With all of the difficulties in researching in Ireland, I have been pretty lucky, however there are things I need to figure out to make the story of Bartholomew Oliver come full circle. After I had worked with Marie in the tax valuations at NEHGS and I had left, she searched Bartholomew Oliver of Galway and found some rather fantastic results. He was interviewed in the British Parliamentary papers. The nature of this interview is that Parliament was dealing a lot with commercial shipping and were determining whether the port of Galway was suitable for commercial trade in terms of the hazards of the sea and overall port conditions. Many mariners were interviewed, being asked how they would navigate the waters and under what conditions, based off their past experiences sailing these areas. Bartholomew Oliver had been a master mariner and pilot in Galway for 16 years at the time.  His answers to the questions are detailed, suggesting he is knowledgable of these waters. Oliver appeared in the Parliamentary papers again, on trial, at a court in Quebec, for violating recent immigration laws. When he arrived in Quebec, as captain of the St. John, a 200 ton brig, he had too many passengers on board his ship, some unregistered, and when the ship arrived many people were sick, he did not have a licensed medical practitioner on board. At his hearing, he was acquitted, for the court believed his claim that he was unaware of the laws since they were recently passed. 
This prompted me to research St. John and found some rather interesting stuff. The St. John sailed out of Galway on 7 September 1849, heading for boston with over 100 passengers. The voyage had been quite pleasant and the night before there arrival, they were in celebratory and with good reason for the passengers, as they had left behind the Irish Famine and a life full of starvation, disease, and death. On an early sunday morning, the ship was in the Cape Cod Bay, where the ship was caught in a fierce storm, driven into Cohasset Bay. By the time they arrived, the relatively small ship’s sails were in shreds and Captain Oliver had little control. Captain Oliver tried to “wear away” up to another brig and dropped both anchors. But the brig was dragged regardless, it was driven into the rocks on Grampus ledge by fierce waves and winds, blowing holes in the hull and drowning all those under the deck.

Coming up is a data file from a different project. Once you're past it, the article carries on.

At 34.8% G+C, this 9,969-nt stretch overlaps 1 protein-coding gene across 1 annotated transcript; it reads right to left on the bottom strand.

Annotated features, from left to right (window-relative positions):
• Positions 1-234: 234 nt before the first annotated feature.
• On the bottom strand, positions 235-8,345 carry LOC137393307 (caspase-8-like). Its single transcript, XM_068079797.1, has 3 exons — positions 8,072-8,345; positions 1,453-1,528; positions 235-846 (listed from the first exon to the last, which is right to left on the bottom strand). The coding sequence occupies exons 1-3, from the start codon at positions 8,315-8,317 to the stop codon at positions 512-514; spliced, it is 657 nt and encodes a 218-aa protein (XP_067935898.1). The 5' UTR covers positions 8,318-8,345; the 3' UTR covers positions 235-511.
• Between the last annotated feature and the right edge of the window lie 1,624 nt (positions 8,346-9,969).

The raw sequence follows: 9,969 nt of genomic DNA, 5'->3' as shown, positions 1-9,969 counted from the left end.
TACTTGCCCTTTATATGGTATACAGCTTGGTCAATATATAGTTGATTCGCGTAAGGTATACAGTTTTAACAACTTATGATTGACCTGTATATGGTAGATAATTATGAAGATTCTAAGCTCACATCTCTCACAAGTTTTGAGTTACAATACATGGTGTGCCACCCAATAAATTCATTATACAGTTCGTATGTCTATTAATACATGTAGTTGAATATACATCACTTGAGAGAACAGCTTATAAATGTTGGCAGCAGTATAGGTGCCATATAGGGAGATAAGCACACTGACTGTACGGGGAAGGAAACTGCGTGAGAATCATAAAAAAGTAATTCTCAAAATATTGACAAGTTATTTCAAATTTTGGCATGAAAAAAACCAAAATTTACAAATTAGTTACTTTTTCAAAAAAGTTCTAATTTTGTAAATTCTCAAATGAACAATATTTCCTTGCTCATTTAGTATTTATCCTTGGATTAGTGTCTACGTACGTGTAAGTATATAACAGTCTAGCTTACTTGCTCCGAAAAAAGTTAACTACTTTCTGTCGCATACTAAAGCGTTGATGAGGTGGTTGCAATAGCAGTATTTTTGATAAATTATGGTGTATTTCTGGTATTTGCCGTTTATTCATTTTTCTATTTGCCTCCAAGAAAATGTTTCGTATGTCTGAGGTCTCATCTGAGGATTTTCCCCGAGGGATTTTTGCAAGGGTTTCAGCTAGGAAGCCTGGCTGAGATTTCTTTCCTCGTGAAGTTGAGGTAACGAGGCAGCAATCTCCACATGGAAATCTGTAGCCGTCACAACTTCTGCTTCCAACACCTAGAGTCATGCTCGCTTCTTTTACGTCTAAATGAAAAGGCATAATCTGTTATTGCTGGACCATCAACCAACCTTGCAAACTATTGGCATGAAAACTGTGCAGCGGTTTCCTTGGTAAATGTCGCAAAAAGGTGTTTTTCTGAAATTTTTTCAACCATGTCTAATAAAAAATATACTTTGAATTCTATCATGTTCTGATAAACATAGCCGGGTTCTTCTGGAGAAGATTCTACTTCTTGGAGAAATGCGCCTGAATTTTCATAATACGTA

Captain Oliver, his first mate Henry Comerford, and other crew got onto the jolly boat, but was soon swamped since 25 more passengers tried to get on. People perished just trying to abandon ship. Oliver, seven crew members, and only one passenger managed to reach the long boat to shore. Over 100 Irish Immigrants and Passengers died in this tragedy.
The news was heard all around Massachusetts, citizens from Boston came down just to be in shock of all the dead, mutilated bodies on the rocks. Even Henry David Thoreau, who was in Boston, made his way down to Cohasset, only to meet this,
” several hay-riggings and farm-wagons each loaded with three large, rough deal boxes. We do not need to ask what was in them. The owners of the wagons were made the undertakers. Many horses in carriages were fastened to the fences near the shore, and for a mile or more, up and down, the beach was covered with people looking out for bodies, and examining the fragments of the wreck. It was now tuesday morning and the sea was still breaking violently on the rocks. There were eighteen or twenty of the same large boxes I have mentioned lying on a green hillside and surrounded by a crowd. The bodies which had been recovered, twenty seven or eight in all, had been collected there.”
You can’t help but consider the merits and character of Captain Oliver, what kind of captain abandons there ship? In my opinion, he seems a little crooked.
 House of Commons, The Sessional Papers Printed by Order of the House of Lords, or Presented by Royal Command, in the Session 1852-3 Arranged, Vol. LXVII. (1853), 32: digitized by Google Books.
 House of Commons, Parliamentary Papers, 1850-1908,Volume 13, (H.M. Stationary Office, 1854), 42.
Copyright (c) 2015 by Jake Fletcher